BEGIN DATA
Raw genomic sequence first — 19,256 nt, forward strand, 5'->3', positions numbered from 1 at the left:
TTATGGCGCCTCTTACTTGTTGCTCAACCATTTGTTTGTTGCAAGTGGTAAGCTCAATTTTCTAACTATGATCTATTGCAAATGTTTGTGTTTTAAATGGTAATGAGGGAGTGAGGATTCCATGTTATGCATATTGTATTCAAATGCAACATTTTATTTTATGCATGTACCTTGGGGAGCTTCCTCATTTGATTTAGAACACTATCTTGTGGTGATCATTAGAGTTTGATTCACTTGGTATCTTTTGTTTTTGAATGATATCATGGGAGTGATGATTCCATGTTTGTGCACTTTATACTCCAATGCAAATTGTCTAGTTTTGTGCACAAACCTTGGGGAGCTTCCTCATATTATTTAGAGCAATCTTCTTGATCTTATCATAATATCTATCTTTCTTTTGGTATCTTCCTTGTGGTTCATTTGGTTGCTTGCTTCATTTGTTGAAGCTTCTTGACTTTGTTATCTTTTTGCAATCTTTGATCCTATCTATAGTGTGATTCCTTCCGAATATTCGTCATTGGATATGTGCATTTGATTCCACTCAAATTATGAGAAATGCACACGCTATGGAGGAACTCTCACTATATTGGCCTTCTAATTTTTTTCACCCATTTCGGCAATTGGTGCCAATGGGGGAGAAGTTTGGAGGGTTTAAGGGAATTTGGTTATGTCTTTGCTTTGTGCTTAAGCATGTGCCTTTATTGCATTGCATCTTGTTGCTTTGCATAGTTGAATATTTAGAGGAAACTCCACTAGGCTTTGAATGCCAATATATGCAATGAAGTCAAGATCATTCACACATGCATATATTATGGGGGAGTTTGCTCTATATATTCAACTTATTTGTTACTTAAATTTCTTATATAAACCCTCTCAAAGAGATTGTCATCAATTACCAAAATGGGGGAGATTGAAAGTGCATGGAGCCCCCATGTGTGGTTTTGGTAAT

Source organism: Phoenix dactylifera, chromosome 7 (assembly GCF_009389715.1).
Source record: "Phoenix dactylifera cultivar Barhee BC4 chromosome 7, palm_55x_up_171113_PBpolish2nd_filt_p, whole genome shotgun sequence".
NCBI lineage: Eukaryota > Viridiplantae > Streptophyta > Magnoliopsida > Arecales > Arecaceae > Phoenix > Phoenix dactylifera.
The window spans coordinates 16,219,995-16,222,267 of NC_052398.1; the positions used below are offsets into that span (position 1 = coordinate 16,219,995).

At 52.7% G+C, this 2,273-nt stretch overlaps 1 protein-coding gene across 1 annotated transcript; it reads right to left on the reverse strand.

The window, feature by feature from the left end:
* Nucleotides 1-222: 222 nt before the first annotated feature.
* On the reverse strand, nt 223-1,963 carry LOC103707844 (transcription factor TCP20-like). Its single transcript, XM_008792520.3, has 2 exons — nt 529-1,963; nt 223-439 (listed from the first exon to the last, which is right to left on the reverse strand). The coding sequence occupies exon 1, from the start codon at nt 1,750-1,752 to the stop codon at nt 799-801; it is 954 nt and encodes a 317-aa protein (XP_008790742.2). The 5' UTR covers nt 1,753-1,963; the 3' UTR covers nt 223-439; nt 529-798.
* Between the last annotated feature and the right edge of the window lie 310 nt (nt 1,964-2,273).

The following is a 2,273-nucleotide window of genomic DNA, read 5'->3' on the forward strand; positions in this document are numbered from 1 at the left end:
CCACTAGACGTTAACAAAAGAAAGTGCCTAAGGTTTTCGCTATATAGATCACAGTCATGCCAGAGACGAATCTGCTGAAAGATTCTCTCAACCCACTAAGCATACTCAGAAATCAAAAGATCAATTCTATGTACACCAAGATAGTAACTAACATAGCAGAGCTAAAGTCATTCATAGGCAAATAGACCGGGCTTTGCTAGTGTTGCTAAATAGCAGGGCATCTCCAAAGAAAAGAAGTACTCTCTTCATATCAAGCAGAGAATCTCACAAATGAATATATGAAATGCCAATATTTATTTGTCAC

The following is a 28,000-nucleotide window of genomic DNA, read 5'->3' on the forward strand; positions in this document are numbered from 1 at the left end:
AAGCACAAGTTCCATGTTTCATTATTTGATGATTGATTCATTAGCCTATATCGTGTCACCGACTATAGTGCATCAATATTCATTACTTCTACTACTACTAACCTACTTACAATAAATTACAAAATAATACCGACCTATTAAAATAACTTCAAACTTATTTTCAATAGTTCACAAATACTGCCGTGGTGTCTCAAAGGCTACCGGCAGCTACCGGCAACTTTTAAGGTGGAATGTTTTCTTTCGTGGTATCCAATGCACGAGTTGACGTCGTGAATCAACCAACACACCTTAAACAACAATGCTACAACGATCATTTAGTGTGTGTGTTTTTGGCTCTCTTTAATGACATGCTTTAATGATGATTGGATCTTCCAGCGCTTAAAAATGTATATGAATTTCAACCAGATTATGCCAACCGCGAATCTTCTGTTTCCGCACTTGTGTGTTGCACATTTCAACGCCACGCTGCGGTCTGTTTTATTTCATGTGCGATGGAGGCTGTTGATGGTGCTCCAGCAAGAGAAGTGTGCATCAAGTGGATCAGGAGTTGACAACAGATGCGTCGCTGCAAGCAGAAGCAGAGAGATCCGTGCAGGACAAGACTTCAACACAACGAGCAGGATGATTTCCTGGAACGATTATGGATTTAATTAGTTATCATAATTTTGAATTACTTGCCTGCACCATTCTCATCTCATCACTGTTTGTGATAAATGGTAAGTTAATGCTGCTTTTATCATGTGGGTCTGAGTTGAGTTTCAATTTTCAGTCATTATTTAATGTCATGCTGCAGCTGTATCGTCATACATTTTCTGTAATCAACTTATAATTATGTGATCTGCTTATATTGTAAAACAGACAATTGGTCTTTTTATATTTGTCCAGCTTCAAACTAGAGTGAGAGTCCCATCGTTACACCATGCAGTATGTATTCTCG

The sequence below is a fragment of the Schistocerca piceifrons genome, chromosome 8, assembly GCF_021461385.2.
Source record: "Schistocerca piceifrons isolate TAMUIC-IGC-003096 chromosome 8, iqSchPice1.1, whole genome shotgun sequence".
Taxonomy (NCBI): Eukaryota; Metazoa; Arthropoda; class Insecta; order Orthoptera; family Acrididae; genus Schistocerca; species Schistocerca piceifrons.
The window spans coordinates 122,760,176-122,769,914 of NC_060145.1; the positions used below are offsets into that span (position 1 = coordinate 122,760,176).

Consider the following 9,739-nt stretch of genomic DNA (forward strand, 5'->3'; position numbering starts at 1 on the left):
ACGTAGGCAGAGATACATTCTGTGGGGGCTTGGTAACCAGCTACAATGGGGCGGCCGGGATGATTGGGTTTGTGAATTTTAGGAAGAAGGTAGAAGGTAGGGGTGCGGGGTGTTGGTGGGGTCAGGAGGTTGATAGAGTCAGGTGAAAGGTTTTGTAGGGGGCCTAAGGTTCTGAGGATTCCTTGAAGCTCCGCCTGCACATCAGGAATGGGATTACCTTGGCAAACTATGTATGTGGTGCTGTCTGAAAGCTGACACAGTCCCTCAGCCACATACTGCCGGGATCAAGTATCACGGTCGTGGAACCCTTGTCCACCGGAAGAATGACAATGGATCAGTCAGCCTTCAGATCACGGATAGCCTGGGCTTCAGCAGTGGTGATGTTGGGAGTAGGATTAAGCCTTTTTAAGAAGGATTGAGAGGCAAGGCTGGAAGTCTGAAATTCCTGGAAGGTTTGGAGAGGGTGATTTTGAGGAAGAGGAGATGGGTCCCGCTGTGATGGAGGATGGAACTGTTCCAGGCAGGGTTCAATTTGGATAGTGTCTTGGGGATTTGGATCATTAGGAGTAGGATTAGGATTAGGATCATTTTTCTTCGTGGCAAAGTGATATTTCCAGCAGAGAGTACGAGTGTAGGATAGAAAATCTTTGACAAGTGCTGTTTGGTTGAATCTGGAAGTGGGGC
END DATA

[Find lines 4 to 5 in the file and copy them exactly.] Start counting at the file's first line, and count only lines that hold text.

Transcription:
Source record: "Phoenix dactylifera cultivar Barhee BC4 chromosome 7, palm_55x_up_171113_PBpolish2nd_filt_p, whole genome shotgun sequence".
NCBI lineage: Eukaryota > Viridiplantae > Streptophyta > Magnoliopsida > Arecales > Arecaceae > Phoenix > Phoenix dactylifera.